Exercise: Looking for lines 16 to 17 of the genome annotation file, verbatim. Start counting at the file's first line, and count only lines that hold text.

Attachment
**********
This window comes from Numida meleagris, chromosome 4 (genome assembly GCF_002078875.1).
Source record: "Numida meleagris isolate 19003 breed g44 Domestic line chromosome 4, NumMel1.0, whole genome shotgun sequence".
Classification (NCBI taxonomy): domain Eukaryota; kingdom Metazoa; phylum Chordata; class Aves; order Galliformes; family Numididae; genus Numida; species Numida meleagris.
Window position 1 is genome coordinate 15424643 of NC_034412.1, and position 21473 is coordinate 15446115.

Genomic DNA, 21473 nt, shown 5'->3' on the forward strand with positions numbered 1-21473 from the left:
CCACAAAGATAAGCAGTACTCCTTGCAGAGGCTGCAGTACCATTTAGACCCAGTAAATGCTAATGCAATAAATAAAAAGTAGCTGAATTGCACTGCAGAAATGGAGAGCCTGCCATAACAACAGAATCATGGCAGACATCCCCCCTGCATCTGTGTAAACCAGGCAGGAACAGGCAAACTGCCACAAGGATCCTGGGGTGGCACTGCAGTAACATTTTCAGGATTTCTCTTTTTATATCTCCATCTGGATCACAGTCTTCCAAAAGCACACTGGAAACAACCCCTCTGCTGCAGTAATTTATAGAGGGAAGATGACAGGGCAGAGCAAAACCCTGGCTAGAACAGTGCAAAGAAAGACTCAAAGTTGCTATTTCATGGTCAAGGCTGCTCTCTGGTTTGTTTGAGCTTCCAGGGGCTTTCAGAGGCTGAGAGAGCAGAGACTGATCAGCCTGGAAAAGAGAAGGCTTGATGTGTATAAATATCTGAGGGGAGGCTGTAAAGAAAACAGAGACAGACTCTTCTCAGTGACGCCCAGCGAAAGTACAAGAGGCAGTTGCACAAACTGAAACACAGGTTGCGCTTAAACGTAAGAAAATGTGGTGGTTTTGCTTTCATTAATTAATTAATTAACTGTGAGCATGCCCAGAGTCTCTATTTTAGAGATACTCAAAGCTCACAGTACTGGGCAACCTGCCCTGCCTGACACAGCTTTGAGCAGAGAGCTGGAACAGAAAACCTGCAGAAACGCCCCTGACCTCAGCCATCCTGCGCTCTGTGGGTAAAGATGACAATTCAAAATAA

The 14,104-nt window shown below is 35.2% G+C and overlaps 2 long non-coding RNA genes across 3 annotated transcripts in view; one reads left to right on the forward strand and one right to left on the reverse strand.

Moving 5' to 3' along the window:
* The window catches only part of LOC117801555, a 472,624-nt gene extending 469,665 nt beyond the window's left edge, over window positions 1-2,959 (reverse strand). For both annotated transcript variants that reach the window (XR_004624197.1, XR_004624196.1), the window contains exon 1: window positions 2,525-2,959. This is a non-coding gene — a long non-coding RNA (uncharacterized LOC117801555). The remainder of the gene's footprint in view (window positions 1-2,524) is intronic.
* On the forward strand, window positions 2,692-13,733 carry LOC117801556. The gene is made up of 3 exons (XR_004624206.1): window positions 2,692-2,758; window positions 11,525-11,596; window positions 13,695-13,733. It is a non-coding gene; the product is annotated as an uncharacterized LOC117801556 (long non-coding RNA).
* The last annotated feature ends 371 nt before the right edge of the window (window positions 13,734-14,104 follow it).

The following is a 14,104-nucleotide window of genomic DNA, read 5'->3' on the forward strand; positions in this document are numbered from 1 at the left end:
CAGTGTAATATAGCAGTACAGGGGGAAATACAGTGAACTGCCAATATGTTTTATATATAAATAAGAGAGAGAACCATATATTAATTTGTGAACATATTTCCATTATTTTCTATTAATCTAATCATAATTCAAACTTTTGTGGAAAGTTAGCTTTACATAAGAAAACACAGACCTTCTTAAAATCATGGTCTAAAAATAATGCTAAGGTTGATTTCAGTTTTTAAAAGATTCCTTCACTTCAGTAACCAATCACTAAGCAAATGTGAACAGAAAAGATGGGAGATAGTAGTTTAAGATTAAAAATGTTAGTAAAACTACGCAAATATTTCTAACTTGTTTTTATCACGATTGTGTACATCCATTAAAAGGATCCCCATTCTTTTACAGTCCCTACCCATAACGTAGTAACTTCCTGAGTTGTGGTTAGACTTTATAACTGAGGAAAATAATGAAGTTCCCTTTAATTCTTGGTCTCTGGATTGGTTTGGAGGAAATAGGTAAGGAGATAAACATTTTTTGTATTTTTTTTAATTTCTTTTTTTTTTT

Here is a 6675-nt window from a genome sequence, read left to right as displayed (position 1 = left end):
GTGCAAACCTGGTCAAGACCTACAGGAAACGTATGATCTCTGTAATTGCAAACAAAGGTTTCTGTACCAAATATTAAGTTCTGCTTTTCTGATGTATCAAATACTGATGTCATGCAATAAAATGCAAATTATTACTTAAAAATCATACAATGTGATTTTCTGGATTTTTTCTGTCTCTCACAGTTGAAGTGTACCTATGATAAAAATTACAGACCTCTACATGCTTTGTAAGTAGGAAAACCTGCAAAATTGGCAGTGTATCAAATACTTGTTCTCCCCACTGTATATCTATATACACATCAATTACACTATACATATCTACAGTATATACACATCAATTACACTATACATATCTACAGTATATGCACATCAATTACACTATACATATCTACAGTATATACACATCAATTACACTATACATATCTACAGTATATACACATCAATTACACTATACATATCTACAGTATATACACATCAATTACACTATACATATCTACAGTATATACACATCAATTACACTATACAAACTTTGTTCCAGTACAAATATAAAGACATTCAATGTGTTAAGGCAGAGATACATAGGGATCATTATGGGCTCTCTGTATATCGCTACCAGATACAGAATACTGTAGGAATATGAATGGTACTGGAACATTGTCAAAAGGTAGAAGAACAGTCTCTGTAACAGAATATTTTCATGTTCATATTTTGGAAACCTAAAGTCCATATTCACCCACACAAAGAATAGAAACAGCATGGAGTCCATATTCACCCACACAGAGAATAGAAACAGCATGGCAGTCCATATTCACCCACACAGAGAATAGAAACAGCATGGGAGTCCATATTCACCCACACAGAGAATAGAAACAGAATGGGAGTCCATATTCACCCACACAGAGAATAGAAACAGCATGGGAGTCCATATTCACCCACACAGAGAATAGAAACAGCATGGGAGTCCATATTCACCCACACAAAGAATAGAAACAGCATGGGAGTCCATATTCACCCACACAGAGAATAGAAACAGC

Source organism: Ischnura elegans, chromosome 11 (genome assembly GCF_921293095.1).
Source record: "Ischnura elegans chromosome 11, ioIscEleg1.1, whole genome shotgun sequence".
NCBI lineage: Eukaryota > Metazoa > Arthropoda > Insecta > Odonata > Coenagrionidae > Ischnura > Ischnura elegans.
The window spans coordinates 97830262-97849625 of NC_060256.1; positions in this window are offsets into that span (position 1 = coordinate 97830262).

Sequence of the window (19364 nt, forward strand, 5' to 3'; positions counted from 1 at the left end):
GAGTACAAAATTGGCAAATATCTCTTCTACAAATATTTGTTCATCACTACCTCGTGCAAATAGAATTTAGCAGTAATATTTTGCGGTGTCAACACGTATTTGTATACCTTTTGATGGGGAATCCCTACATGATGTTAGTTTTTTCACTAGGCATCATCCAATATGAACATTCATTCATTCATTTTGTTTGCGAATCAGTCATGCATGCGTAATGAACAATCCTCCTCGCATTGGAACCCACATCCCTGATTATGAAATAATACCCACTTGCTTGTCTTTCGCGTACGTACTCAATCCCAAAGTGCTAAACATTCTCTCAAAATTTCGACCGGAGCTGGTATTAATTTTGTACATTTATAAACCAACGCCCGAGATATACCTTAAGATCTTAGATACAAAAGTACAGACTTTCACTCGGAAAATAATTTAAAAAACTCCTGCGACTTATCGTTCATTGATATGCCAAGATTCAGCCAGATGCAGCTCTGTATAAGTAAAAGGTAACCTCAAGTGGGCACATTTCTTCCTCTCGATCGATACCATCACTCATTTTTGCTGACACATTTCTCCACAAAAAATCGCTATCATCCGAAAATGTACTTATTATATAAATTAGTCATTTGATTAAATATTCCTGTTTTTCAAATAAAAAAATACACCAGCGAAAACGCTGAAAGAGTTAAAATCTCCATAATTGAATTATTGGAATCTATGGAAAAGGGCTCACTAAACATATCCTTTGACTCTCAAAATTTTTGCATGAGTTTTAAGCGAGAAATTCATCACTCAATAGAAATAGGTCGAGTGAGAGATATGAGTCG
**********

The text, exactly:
Source organism: Ischnura elegans, chromosome 11 (genome assembly GCF_921293095.1).
Source record: "Ischnura elegans chromosome 11, ioIscEleg1.1, whole genome shotgun sequence".